“Signed into law in May 1862, the Homestead Act opened up settlement in the western United States, allowing any American, including freed slaves, to put in a claim for up to 160 free acres of federal land. By the end of the Civil War, 15,000 homestead claims had been established, and more followed in the postwar years.” from History.com
In the shouting and finger pointing of the recent political season over immigration it is hard to remember where we started before the hostilities began. Could we look for a moment at an earlier day when new settlers (Immigrants) were given the challenge and opportunity to begin a new life as pioneers? I always loved the stories of the “Little House on the Prairie” series. I loved imagining the travels, struggles and new beginnings of the Ingalls family. The pioneer spirit that lived in their hearts then may still give us a reason for hope today.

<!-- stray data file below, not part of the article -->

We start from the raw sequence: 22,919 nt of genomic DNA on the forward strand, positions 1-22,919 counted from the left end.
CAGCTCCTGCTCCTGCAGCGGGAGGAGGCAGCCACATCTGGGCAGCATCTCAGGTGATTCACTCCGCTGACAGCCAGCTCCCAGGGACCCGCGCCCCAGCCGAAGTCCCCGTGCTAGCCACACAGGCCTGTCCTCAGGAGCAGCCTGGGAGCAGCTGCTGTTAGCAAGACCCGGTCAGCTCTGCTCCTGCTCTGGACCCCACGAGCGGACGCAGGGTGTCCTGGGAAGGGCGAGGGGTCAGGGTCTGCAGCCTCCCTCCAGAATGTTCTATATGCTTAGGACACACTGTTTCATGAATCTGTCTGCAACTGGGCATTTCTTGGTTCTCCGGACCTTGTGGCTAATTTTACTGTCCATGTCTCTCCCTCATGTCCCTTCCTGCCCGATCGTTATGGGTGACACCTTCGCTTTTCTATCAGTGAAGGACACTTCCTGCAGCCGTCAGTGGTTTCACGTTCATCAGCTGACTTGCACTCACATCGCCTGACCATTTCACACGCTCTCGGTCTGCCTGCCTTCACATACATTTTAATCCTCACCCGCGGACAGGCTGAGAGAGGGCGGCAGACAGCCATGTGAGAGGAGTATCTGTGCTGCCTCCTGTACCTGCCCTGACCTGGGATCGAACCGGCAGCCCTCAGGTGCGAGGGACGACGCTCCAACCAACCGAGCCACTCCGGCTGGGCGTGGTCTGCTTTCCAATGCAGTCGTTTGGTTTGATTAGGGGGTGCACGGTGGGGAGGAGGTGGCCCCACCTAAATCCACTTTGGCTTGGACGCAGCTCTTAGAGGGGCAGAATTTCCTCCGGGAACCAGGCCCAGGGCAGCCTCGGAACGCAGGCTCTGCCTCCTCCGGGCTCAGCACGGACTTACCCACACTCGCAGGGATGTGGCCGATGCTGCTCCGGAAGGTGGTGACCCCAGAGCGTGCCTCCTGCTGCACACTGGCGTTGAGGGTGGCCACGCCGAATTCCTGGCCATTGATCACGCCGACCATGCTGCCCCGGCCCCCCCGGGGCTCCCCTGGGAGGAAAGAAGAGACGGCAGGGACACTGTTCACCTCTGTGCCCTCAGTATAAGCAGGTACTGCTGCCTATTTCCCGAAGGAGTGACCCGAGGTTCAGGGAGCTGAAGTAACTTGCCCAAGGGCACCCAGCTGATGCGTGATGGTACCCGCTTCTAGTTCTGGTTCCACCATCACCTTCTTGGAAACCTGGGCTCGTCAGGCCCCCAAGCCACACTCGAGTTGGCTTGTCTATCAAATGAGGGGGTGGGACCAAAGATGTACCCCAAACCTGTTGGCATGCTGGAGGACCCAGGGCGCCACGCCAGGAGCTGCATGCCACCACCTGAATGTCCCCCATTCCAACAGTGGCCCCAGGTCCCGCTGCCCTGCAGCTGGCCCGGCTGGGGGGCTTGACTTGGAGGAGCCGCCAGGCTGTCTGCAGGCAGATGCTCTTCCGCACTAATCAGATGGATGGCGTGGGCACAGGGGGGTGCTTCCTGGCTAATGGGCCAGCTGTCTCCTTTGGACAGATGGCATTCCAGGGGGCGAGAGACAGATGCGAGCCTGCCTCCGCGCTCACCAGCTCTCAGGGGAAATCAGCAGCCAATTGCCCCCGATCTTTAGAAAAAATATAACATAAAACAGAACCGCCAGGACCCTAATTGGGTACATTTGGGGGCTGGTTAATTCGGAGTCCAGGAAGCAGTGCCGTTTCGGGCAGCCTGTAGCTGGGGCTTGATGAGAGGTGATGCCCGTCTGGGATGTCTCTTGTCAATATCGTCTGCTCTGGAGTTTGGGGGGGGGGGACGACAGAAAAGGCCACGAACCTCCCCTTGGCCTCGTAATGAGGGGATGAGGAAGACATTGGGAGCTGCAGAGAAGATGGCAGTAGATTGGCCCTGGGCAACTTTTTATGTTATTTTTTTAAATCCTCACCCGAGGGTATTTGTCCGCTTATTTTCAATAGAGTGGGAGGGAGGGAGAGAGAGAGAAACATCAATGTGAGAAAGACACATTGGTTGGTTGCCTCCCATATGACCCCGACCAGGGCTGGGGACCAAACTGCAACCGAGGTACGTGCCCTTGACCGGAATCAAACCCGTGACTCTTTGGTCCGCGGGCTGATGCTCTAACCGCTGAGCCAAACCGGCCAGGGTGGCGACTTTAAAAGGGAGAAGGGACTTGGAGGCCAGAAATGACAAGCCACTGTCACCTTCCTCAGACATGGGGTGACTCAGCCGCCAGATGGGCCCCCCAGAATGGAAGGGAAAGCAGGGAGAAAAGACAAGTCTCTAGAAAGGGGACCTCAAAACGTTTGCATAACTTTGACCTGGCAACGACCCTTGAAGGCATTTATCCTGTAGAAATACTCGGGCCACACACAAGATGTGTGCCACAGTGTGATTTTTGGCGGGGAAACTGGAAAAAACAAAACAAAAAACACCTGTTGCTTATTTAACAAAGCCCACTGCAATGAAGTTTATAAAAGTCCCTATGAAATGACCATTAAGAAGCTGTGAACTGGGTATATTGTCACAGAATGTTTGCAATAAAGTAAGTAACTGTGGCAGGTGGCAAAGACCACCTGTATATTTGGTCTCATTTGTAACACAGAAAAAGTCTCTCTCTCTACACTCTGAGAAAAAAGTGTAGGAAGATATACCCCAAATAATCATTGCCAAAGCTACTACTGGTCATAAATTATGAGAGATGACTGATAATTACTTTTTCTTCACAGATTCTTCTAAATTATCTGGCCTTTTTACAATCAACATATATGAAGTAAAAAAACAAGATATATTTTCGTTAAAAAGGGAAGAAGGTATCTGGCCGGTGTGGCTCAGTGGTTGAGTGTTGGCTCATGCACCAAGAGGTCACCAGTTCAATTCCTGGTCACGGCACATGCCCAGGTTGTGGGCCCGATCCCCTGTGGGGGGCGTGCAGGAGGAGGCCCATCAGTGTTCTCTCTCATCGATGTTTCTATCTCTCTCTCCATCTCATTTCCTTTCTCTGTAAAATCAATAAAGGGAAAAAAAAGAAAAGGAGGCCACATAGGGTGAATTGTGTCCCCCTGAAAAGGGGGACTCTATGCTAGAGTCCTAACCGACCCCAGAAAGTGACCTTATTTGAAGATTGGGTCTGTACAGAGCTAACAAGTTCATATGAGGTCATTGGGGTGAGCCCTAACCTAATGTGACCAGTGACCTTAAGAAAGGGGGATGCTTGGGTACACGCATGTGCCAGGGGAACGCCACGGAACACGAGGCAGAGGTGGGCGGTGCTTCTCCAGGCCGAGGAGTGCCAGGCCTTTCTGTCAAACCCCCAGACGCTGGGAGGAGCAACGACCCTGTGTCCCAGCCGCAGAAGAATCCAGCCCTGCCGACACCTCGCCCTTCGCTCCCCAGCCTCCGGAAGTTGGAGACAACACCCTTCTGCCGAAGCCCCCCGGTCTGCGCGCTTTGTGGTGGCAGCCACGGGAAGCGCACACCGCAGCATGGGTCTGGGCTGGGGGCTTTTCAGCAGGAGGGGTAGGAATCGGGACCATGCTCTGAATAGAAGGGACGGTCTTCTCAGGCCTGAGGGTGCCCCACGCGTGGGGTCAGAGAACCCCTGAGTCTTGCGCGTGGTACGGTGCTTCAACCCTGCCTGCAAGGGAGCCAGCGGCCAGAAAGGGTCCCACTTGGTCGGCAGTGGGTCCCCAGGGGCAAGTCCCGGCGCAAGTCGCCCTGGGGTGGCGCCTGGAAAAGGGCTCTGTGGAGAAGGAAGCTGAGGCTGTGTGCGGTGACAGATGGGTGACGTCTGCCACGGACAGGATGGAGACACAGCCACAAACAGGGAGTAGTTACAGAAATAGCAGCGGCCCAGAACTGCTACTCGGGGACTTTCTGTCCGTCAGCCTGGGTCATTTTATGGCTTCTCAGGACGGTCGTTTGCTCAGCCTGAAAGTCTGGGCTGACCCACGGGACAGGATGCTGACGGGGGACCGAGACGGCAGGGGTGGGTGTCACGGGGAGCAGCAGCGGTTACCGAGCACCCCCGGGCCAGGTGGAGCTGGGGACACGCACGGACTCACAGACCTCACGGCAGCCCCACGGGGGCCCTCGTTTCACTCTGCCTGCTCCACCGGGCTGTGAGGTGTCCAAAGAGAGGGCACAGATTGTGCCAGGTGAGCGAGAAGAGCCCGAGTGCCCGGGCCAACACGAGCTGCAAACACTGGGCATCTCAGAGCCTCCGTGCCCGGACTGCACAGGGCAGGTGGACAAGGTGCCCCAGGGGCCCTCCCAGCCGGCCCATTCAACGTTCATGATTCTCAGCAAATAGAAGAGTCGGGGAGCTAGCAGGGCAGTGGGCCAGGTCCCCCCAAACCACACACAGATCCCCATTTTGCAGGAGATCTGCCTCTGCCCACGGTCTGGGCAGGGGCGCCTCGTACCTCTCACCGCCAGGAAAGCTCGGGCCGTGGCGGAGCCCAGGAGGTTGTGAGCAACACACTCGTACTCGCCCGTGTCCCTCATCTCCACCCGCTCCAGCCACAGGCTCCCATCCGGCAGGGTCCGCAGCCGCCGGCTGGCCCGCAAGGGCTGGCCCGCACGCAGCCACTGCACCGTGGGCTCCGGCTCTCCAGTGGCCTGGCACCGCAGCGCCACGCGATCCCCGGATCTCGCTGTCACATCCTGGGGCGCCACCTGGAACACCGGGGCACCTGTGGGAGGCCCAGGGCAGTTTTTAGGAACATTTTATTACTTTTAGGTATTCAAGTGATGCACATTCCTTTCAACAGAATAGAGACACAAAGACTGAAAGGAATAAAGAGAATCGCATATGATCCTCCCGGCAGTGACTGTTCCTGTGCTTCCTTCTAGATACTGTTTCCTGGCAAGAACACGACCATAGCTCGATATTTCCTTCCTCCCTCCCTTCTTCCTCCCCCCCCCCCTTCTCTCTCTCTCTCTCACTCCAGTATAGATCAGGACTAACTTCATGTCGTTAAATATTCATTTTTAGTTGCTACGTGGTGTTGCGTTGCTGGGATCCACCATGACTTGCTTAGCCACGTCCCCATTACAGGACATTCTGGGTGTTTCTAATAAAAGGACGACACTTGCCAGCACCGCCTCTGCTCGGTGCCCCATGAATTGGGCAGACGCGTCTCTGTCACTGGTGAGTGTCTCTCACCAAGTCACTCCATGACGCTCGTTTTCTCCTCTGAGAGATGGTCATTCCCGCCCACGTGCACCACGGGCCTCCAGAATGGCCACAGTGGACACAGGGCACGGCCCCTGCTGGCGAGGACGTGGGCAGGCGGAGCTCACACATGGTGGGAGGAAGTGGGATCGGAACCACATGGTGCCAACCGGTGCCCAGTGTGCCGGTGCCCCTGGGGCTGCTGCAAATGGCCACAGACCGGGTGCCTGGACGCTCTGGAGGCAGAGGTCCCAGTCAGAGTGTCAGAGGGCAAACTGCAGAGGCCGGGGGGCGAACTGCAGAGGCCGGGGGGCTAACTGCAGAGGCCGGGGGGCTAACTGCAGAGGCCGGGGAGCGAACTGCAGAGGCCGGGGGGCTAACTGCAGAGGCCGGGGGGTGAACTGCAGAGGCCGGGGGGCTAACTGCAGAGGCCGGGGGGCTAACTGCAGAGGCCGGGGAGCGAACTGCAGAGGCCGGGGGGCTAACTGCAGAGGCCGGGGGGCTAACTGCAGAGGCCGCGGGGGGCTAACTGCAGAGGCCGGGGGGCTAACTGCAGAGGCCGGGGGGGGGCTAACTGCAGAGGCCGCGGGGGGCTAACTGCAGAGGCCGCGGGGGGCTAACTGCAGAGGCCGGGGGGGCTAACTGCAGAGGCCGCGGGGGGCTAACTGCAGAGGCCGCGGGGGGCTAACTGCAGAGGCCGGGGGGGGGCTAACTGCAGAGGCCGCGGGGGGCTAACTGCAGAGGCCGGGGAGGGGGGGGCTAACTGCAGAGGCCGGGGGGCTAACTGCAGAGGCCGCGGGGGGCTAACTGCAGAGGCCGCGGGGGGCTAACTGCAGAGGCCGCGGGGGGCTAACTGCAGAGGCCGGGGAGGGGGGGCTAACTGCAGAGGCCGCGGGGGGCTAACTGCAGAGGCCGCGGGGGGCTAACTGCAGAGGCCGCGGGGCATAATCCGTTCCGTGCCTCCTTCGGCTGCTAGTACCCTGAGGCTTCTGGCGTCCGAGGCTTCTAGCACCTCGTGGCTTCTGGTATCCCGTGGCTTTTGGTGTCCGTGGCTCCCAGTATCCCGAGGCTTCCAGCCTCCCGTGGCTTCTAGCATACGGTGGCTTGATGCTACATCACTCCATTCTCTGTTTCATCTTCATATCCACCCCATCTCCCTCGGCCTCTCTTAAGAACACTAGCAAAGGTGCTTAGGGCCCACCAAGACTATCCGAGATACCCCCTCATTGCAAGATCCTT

“The incurable optimism of the farmer who throws his seed on the ground every spring, betting it and his time against the elements, seemed inextricably to blend with the creed of her pioneer forefathers that “it is better farther on”– only instead of farther on in space, it was farther on in time, over the horizon of the years ahead instead of the far horizon of the west.” Laura Ingalls Wilder from “The First Four Years”
For all of us here in these United States there remains a choice. Whether we are the first generation from the old country or if we have become Heinz 57 variety Americans we must decide for ourselves. Will we continue looking back as immigrants or looking forward as pioneers?
These all died in faith, not having received the promises, but having seen them afar off were assured of them, embraced them and confessed that they were strangers and pilgrims on the earth Hebrews 11:13